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China may take provisional anti-dumping steps against EU pork imports

FILE PHOTO: Pigs are seen in a piggery at a village near Warsaw

By Mei Mei Chu and Joe Cash

BEIJING (Reuters) -China may impose provisional anti-dumping measures on pork imports from the European Union as part of a year-long probe that began on June 17, its commerce ministry said on Thursday.

China has opened an investigation into EU pork and its by-products, a step that appears mainly aimed at Spain, the Netherlands and Denmark, after the bloc imposed anti-subsidy duties on Chinese-made electric vehicles.

The investigation will focus on pork intended for human consumption, such as fresh, cold and frozen whole cuts, as well as pig intestines, bladders and stomachs.


It is expected to be completed by June 17, 2025, but could be extended by another six months if required.

"If, after preliminary investigation, it is determined that dumping has been established and has caused injury to domestic industry, provisional anti-dumping measures may be taken," He Yadong, a commerce ministry spokesperson, said in response to reporters' question about the probe.

Global food companies have been on high alert for retaliatory tariffs from China since the European Commission announced on June 12 it would impose anti-subsidy duties of up to 38.1% on imported Chinese cars from July.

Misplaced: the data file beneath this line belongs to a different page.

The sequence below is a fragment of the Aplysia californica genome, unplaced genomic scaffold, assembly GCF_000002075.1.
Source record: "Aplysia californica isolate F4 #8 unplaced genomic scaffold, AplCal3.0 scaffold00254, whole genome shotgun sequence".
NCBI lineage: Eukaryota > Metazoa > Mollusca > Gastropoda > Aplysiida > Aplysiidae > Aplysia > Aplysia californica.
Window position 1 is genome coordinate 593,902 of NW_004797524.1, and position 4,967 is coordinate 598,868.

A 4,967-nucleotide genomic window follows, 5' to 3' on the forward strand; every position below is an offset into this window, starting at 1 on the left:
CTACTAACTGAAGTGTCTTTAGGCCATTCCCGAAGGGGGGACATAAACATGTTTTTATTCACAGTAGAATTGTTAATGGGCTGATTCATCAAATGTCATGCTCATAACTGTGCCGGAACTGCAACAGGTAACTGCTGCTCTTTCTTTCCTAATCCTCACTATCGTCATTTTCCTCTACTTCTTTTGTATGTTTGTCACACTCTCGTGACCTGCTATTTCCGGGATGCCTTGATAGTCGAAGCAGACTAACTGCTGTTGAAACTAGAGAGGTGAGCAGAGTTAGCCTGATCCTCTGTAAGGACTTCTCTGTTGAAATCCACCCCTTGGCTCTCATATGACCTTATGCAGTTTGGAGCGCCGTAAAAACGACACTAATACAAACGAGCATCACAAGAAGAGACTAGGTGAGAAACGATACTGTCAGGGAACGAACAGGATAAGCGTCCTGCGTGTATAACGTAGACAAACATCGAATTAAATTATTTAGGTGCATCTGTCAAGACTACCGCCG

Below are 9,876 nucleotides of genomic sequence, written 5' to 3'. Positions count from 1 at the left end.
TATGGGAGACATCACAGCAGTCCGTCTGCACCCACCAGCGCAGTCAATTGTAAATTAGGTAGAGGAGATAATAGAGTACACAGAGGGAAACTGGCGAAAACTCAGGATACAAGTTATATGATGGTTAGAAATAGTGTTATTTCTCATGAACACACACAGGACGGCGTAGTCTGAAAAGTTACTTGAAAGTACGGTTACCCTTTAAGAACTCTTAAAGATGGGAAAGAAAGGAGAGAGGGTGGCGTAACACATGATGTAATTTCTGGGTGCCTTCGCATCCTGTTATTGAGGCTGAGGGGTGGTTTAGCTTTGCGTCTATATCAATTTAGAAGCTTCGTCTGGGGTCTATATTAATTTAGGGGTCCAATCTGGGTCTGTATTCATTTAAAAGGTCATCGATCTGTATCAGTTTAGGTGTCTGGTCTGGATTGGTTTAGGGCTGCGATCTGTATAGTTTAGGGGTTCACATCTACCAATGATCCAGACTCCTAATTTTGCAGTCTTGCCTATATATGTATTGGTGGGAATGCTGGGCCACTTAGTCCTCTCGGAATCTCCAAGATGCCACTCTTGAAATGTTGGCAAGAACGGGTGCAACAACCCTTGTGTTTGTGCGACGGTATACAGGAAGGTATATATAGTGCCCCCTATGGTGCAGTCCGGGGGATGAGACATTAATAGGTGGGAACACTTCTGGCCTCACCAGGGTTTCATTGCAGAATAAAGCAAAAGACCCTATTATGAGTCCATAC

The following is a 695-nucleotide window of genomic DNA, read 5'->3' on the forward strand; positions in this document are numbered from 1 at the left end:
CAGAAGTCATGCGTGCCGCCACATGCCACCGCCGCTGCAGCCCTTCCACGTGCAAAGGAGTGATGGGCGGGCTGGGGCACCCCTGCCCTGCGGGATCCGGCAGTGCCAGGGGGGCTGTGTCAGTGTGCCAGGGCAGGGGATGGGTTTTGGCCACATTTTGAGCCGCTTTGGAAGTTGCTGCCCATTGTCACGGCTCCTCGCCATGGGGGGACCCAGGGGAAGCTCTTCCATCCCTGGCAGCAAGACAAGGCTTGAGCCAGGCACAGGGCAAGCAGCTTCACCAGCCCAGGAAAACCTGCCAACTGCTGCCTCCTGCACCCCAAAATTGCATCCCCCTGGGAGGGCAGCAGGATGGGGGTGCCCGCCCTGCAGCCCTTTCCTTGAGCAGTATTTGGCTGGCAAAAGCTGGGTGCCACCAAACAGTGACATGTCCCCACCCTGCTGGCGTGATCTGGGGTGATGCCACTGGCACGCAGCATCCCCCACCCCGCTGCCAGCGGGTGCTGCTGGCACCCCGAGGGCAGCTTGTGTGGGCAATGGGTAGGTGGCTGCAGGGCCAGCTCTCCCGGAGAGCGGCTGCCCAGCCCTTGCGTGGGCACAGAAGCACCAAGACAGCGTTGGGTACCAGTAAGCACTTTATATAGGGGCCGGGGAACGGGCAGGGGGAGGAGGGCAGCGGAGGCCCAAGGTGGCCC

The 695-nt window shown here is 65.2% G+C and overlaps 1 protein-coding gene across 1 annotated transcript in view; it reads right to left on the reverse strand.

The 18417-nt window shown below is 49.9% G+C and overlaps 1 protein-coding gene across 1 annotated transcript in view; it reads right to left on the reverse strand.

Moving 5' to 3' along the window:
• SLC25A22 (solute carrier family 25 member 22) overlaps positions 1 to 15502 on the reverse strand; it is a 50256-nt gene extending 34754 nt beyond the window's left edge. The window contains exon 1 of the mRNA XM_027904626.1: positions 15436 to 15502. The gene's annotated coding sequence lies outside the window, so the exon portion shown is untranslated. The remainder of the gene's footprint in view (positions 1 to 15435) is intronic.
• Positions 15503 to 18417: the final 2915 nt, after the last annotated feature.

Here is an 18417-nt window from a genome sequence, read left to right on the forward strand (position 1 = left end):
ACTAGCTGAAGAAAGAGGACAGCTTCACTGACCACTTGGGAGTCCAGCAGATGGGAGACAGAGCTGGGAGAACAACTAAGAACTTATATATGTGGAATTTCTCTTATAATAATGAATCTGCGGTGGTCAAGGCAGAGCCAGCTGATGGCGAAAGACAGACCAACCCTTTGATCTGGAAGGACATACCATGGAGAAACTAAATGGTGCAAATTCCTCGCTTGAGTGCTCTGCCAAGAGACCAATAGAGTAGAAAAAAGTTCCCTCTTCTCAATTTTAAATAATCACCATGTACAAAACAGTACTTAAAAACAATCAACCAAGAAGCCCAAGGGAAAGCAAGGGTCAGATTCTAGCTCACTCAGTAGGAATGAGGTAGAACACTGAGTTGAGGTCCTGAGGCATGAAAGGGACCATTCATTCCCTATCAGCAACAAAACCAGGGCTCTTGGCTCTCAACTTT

China imported $6 billion worth of pork, including offal, in 2023 and more than half of that came from the EU, according to Chinese customs data.

Spain is the biggest EU pork supplier to China, followed by the Netherlands, Denmark and France.

The measures could badly impact Europe because a large portion of the bloc's pork shipments to China are pig ears, noses, feet and offal that are only rarely consumed by Europeans.

The Spanish pork sector is ready to pivot to other markets again, said Alberto Herranz, director of Spain's pork producers' association Interporc.

Spanish Economy Minister Carlos Cuerpo told Reuters that a balance had to be found between promoting free commerce and protecting strategic interests.

"The same way we don't want a trade war, we want to avoid a subsidy race. We must be able to find a point where we compete, but fairly," he said.

China's Commerce Ministry said the investigation was prompted by a complaint from the China Animal Husbandry Association on behalf of the domestic pork industry.

Traders and analysts have said Beijing could turn to pork suppliers in Russia, which started exporting pork to China in February, as well as Brazil, Argentina and the U.S. to replace European supplies.

"China's domestic pig production capacity is sufficient and even if there are some gaps, it will quickly be supplemented by local supply," an executive with a large Chinese pig farm said.

The world's leading pig producer and consumer is also dealing with an oversupply of pigs that has weighed on domestic pork prices. Imports account for about 5% of China's total pork supply.

Governments typically place anti-dumping duties on imported goods to protect domestic firms when they suspect the goods in question are being sold for less than it cost to produce them.

(Reporting by Joe Cash; writing by Mei Mei Chu; Editing by Christian Schmollinger, Miral Fahmy and Mark Heinrich)